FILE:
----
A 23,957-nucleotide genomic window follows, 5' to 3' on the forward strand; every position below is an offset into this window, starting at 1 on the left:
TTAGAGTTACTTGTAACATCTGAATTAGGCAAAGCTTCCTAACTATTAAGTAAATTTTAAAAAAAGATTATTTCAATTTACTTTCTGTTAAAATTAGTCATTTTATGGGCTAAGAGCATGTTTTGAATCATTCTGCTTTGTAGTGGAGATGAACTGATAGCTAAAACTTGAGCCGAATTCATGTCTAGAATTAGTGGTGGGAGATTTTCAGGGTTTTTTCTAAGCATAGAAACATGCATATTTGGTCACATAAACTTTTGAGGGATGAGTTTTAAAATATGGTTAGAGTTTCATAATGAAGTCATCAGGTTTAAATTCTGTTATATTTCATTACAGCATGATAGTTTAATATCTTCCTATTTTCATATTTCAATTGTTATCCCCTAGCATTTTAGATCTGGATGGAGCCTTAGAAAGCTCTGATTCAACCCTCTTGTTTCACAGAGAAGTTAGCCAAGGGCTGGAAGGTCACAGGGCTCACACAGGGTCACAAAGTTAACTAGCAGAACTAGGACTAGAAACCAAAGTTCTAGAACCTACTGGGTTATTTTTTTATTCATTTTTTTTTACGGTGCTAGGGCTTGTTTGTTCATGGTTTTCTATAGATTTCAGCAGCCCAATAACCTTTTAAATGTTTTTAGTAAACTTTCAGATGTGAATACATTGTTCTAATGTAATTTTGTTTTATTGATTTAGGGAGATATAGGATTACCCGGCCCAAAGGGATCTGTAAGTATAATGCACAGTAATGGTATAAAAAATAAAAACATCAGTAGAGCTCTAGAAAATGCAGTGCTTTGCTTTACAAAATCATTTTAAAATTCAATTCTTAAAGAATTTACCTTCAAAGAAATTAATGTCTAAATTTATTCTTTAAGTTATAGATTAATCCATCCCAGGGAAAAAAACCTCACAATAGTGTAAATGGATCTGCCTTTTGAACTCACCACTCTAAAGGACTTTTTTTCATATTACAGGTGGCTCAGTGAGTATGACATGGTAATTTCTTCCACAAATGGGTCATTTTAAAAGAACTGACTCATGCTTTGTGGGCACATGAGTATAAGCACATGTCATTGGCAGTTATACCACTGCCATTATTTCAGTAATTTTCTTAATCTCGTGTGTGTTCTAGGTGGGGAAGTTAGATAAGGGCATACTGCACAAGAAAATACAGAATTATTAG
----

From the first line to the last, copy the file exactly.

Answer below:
A 23,957-nucleotide genomic window follows, 5' to 3' on the forward strand; every position below is an offset into this window, starting at 1 on the left:
TTAGAGTTACTTGTAACATCTGAATTAGGCAAAGCTTCCTAACTATTAAGTAAATTTTAAAAAAAGATTATTTCAATTTACTTTCTGTTAAAATTAGTCATTTTATGGGCTAAGAGCATGTTTTGAATCATTCTGCTTTGTAGTGGAGATGAACTGATAGCTAAAACTTGAGCCGAATTCATGTCTAGAATTAGTGGTGGGAGATTTTCAGGGTTTTTTCTAAGCATAGAAACATGCATATTTGGTCACATAAACTTTTGAGGGATGAGTTTTAAAATATGGTTAGAGTTTCATAATGAAGTCATCAGGTTTAAATTCTGTTATATTTCATTACAGCATGATAGTTTAATATCTTCCTATTTTCATATTTCAATTGTTATCCCCTAGCATTTTAGATCTGGATGGAGCCTTAGAAAGCTCTGATTCAACCCTCTTGTTTCACAGAGAAGTTAGCCAAGGGCTGGAAGGTCACAGGGCTCACACAGGGTCACAAAGTTAACTAGCAGAACTAGGACTAGAAACCAAAGTTCTAGAACCTACTGGGTTATTTTTTTATTCATTTTTTTTTACGGTGCTAGGGCTTGTTTGTTCATGGTTTTCTATAGATTTCAGCAGCCCAATAACCTTTTAAATGTTTTTAGTAAACTTTCAGATGTGAATACATTGTTCTAATGTAATTTTGTTTTATTGATTTAGGGAGATATAGGATTACCCGGCCCAAAGGGATCTGTAAGTATAATGCACAGTAATGGTATAAAAAATAAAAACATCAGTAGAGCTCTAGAAAATGCAGTGCTTTGCTTTACAAAATCATTTTAAAATTCAATTCTTAAAGAATTTACCTTCAAAGAAATTAATGTCTAAATTTATTCTTTAAGTTATAGATTAATCCATCCCAGGGAAAAAAACCTCACAATAGTGTAAATGGATCTGCCTTTTGAACTCACCACTCTAAAGGACTTTTTTTCATATTACAGGTGGCTCAGTGAGTATGACATGGTAATTTCTTCCACAAATGGGTCATTTTAAAAGAACTGACTCATGCTTTGTGGGCACATGAGTATAAGCACATGTCATTGGCAGTTATACCACTGCCATTATTTCAGTAATTTTCTTAATCTCGTGTGTGTTCTAGGTGGGGAAGTTAGATAAGGGCATACTGCACAAGAAAATACAGAATTATTAG